HVAC thermal comfort supply and return configuration

HVAC thermal comfort supply and return configuration

Scenarios

The tonnage requirement of an HVAC system is normally calculated to provide comfort conditions, for the design heat load - the heat load that exists for the maximum time period in a year. Although the primary interest is to predict the thermal comfort conditions for these design load conditions, it is equally important to check the validity of the HVAC system in both extreme and partial heat loads. This will help us identify if the occupant thermal comfort is being compromised under different heat load conditions or scenarios.

Project ‘Dragon Glass’ allows users to set multiple scenarios by varying the occupant density in the space (Internal load) and outside weather conditions (external load).

Occupant Density

The occupants are the heat sources modeled in the form of manikins in seated/standing positions. A heat flux values as suggested by ASHRAE 55 standards is applied on the surfaces of the mankins. Three levels of occupant density are provided for the user - Full (100%) | Half (50%) | Rare (20%). The user can vary the number of occupancies (manikins) by varying this density.

Occupant density in thermal comfort analysis

Occupant density in thermal comfort analysis

Weather Conditions

The external heat load on the building is applied on the external wall (walls that are in direct exposure to atmosphere) based on the outside weather conditions i.e., wind speed and air temperature. The heat transfer coefficient is calculated accordingly and applied on the external wall surfaces, by the algorithm.

Weather conditions effect on thermal comfort analysis

Weather conditions effect on thermal comfort analysis

CFD Simulations

Once the design configurations and the scenarios are set the user can select the combinations of cases for CFD simulations. Users would love the way the app lists all the combinations of design configurations, scenarios and spaces in one place - Sankey chart. This means you get to view all the possible combinations at one glance, while still being able to easily read through and choose what cases to be submitted for CFD simulations. Just to give you the idea of its scale, here’s a picture of Sankey chart for a sample case, worth examining.

Design configuration and scenarios for thermal comfort analysis

Design configuration and scenarios for thermal comfort analysis

CFD Results

Instead of taking days, weeks, or months the project ‘Dragon Glass’ delivers the results available in minutes. Unlike traditional CFD software that delivers velocity and temperature contour plots, the state of the art post-processing API provides the PMV, PPD, EDT, and DR% data in addition to the velocity and temperature plots.

Thermal comfort cfd analysis results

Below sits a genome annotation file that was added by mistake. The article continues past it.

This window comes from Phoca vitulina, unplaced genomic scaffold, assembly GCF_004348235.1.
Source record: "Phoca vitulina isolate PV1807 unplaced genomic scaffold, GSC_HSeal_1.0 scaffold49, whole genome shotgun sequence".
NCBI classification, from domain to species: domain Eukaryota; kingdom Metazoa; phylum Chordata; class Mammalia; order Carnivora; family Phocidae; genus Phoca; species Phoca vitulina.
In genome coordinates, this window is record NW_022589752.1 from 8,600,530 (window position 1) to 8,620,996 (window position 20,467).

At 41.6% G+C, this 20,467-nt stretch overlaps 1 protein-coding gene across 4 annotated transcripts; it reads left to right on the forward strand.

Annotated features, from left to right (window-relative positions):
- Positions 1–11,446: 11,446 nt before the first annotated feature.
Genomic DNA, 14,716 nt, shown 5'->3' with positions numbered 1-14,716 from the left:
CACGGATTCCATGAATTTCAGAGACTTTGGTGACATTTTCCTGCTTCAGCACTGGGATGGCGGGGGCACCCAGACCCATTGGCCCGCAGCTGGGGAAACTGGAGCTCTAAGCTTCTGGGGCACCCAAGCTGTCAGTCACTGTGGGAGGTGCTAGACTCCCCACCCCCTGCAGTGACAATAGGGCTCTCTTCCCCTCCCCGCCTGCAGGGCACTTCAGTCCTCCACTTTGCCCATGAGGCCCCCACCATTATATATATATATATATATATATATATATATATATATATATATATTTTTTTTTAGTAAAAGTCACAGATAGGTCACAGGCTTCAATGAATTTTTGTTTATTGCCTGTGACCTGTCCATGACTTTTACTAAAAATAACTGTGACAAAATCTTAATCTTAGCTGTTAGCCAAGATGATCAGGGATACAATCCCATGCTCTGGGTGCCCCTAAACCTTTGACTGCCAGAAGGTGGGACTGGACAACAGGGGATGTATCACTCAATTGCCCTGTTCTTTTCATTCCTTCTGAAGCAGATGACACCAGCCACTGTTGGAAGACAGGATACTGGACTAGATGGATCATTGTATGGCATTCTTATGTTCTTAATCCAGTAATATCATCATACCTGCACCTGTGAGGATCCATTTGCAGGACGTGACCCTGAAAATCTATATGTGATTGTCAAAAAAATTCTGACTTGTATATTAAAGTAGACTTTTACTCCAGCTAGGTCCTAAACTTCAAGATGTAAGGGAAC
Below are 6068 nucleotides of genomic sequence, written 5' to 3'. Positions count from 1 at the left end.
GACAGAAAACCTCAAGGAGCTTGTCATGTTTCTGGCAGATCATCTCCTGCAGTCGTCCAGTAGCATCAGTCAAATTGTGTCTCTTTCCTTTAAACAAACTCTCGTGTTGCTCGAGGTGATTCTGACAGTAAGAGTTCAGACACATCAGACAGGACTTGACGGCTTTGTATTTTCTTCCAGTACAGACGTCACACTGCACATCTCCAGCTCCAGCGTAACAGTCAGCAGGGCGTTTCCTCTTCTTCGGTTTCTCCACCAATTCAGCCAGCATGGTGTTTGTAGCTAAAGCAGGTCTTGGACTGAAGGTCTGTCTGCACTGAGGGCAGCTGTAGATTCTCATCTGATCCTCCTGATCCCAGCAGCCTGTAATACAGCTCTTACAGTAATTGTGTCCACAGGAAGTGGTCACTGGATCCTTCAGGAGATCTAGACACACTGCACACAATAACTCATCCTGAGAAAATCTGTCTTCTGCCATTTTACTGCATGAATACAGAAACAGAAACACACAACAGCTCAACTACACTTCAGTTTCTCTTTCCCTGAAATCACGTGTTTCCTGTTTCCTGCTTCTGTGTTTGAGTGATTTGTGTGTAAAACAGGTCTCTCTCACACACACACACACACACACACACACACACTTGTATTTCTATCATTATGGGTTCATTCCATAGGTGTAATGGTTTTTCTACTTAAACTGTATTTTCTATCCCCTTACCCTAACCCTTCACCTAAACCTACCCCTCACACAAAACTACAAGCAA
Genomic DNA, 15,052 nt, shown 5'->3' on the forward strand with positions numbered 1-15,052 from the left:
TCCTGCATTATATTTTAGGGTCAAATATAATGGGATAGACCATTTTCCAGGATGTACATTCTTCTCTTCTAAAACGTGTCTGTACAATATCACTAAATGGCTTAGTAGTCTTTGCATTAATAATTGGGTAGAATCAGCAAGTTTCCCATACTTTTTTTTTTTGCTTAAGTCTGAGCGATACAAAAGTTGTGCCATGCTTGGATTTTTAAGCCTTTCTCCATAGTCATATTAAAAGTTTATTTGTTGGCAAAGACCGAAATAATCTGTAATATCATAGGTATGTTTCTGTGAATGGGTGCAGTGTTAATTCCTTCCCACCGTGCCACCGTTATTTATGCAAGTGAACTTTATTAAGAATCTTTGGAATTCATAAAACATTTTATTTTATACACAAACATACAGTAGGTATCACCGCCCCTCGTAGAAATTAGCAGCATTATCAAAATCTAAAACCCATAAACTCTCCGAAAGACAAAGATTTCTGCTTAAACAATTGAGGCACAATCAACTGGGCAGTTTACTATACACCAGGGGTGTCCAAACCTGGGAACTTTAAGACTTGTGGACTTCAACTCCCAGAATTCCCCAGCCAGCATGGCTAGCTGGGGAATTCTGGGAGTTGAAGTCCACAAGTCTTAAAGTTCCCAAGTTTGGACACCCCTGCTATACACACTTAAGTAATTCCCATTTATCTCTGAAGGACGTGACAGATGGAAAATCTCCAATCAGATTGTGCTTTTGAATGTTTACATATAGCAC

Thermal comfort cfd analysis results

This lets the user quickly focus on the relevant information, compare different results and identify thermal discomfort (too cold or too hot) zones. Even better, we provide an auto-generated PDF report that summarizes the complete study.

Thermal comfort cfd analysis report

Thermal comfort cfd analysis report

Glimpses of the app

Here is a short video provide the glimpse of the app assessing thermal comfort inside our office space in Pune, India.

Video demonstration of simulationHub's upcoming thermal comfort app

So What’s the Big Deal

Focus on Design : HVAC design engineer or architects don't require specialized CFD knowledge/expertise for using the app in their day-to-day operation. Scalability is another highlight of the app.

Scalability : Remember the sample case we discussed in the Sankey chart with 210 CFD simulations. As the CFD simulations are performed on cloud, you can run multiple simulations i.e., different diffuser positions, occupancy, thermal loads, and weather conditions/seasons, without compromising the speed of output. Depending on the number of simulations, the app manages to scale up or down the cloud capacity to support the fluctuating workloads. This level of scalability and quick results reduces the design time and encourages the design engineer to try new innovative design ideas.

Business Growth : Sales team can access their work (flow animations, comfort plots, hot and cold spots) anywhere via smartphones and tablets — visiting customers in their homes or offices, working in the field or at a plant, etc. This level of agility can give industries using the app, a real advantage over competitors.

Other advantages or benefits include no software installations, no software license or upgrades, no hardware limitations...

Sound interesting? Get connected to us we are interested to collaborate with HVAC equipment manufactures and consultants.

Stay Tuned!!!

And there you have it! I hope you enjoyed this sneak peek of the project ‘Dragon Glass’. We hope you will take it for a spin and share your thoughts in the comments section. It helps drive our understanding and decisions. Please don’t just take our word for it, soon you will be able to try it for yourself.

Rewriting the end of GOT!! We are bringing the app soon to secure the North!!

About Author

Blog Author - Praveen Kumar

Praveen Kumar

Praveen is working as a Technical Manager in the simulationHub department in CCTech. He has more than a 10 years of experience in applying Computational Fluid Dynamics (CFD) as a tool to provide design solutions for various domains like Aerospace, Automobile, Turbomachinery, Process, and Thermal & Fluid equipment design. Praveen holds a Bachelor's degree in Mechanical Engineering and a P.G. Diploma in Advanced Computational Fluid Dynamics (DACFD).